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I'm working with cocoa on the iPhone and I'm looking for some method like:

NSString *s = @"Hello";

[s isStringStartsWithUpperCaseCharacter]

-(BOOL) isStringStartsWithUpperCaseCharacter;

The first letter of the string may be non ASCII letter like: Á, Ç, Ê...

Is there some method which can helps me?

I saw in the documentation that there are some methods to convert the string to uppercase and to lowercase but there are no methods for ask if the string is lowercase or uppercase.

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5 Answers

up vote 17 down vote accepted
BOOL isUppercase = [[NSCharacterSet uppercaseLetterCharacterSet] characterIsMember:[s characterAtIndex:0]];

Edit:

I'm not sure what's the difference between uppercaseLetterCharacterSet and capitalizedLetterCharacterSet. If someone finds out, please leave a comment!

2nd Edit:

Thanks, Ole Begemann, for finding out about the differences. I edited the code to make it work as expected.

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1  
In Unicode, letters can belong to different categories, such "Lowercase", "Uppercase", or "Titlecase". The difference between Uppercase (LIKE THIS) and Titlecase (Like This) is important as some languages use different forms for some letters. According to the docs, +capitalizedLetterCharacterSet contains the Titlecase category, whereas +uppercaseLetterCharacterSet contains Uppercase and Titlecase. So the latter is a superset of the former (the differences between the two are probably small). The OP must decide which one is appropriate. (Source: unicode.org/reports/tr21/tr21-3.html) –  Ole Begemann Nov 5 '09 at 13:09
3  
Correction: the differences between the two are huge. I just wrote a small test program to check. +capitalizedCharacterSet only contains these 31 (obscure) characters: DžLjNjDzᾈᾉᾊᾋᾌᾍᾎᾏᾘᾙᾚᾛᾜᾝᾞᾟᾨᾩᾪᾫᾬᾭᾮᾯᾼῌῼ (I hope these display correctly) Whereas +uppercaseLetterCharacterSet contains 968 characters in various languages, including the latin alphabet in uppercase. So this is the set to use. –  Ole Begemann Nov 5 '09 at 13:33
    
I should add I checked all characters between 0 and UINT16_MAX, so the numbers above do not include UTF-32 characters. –  Ole Begemann Nov 5 '09 at 13:40
    
@OleBegemann Great detective work! Thanks for contributing. –  funroll Jul 4 '13 at 17:20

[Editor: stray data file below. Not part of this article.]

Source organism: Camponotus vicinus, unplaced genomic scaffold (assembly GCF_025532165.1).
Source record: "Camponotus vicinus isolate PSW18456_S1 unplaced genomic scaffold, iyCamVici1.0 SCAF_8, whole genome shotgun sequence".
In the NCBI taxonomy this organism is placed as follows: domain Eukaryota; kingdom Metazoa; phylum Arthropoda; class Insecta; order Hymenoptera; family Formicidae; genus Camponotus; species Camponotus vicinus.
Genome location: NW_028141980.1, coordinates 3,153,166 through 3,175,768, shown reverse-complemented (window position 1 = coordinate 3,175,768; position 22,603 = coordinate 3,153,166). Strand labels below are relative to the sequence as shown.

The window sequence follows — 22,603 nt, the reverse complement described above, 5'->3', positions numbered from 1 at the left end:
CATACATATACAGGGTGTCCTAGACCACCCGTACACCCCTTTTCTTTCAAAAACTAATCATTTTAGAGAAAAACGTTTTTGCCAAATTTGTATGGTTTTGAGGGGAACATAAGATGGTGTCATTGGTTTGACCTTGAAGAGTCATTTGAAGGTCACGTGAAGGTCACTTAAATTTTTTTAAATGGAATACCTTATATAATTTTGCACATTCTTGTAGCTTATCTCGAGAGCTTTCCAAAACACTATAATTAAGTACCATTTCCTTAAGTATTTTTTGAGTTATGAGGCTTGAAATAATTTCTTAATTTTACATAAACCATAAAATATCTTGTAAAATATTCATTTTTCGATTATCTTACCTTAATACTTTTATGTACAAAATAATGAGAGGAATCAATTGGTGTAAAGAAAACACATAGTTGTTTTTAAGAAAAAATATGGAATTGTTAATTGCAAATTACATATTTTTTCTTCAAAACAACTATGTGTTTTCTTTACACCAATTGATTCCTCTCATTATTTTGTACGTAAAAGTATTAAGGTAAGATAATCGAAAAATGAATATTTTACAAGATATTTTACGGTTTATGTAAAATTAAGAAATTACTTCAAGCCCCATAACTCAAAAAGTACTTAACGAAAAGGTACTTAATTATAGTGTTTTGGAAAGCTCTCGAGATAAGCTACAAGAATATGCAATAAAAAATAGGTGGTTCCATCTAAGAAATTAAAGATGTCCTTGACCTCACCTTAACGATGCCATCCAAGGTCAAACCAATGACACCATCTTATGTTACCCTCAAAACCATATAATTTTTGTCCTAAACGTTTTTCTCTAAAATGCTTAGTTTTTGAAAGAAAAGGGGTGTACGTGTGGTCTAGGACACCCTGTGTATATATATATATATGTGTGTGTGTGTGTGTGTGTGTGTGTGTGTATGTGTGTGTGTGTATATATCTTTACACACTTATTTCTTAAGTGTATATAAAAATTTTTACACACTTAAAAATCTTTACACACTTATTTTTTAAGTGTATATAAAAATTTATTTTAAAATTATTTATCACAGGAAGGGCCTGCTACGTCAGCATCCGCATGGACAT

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return [myString rangeOfCharacterFromSet: [NSCharacterSet uppercaseLetterCharacterSet]].location==0;

This should work, but it is a costly way to solve this problem.

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I don't know Objective-C yet but you can put the first character in another string and "toupper" it... then compare it to the first character of the original string.. if they're equal, the first character is upper case.

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Please downvote answers that are wrong or not useful. This answer is none of that. –  Nikolai Ruhe Nov 5 '09 at 12:35
    
Hi Nikolai, I assume I had 2 votes up!? Thanks for the comment. Maybe I should have stayed away from a language I'm learning for 2 days anyway :) –  Mike Gleason jr Couturier Nov 5 '09 at 14:36
    
I wrote the comment when the answer was rated -1. Congratulations on your decision to learn the beautiful language/framework combination of Objective-C/Cocoa. –  Nikolai Ruhe Nov 6 '09 at 14:10
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first of all, if you just want to make the first character capitalized, try

- (NSString *)capitalizedString;

otherwise, you can use something like

NSString *firstCharacter = [s substringWithRange:NSMakeRange(0,1)];
if (firstCharacter != nil && [firstCharacter isEqualToString:[firstCharacter uppercaseString]]) {
//first character was capitalized
} else {
//first character was lowercase
}
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Note that capitalizedString will ALSO make all other characters in each word lowercase. So if you have a word like capitalizedString, it will end up as Capitalizedstring... often not what you really want. –  Kendall Helmstetter Gelner Feb 16 '10 at 16:01
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Here's Nikolai's answer put into a block.

BOOL (^startsWithUppercase)(NSString *) = ^(NSString *string) {
    return [[NSCharacterSet uppercaseLetterCharacterSet] characterIsMember:[string characterAtIndex:0]];
};

Call it like this:

NSString *name = @"Mark";
if (startsWithUppercase(name)) { 
    // do something 
}

Another option would be to put it into a category on NSString.

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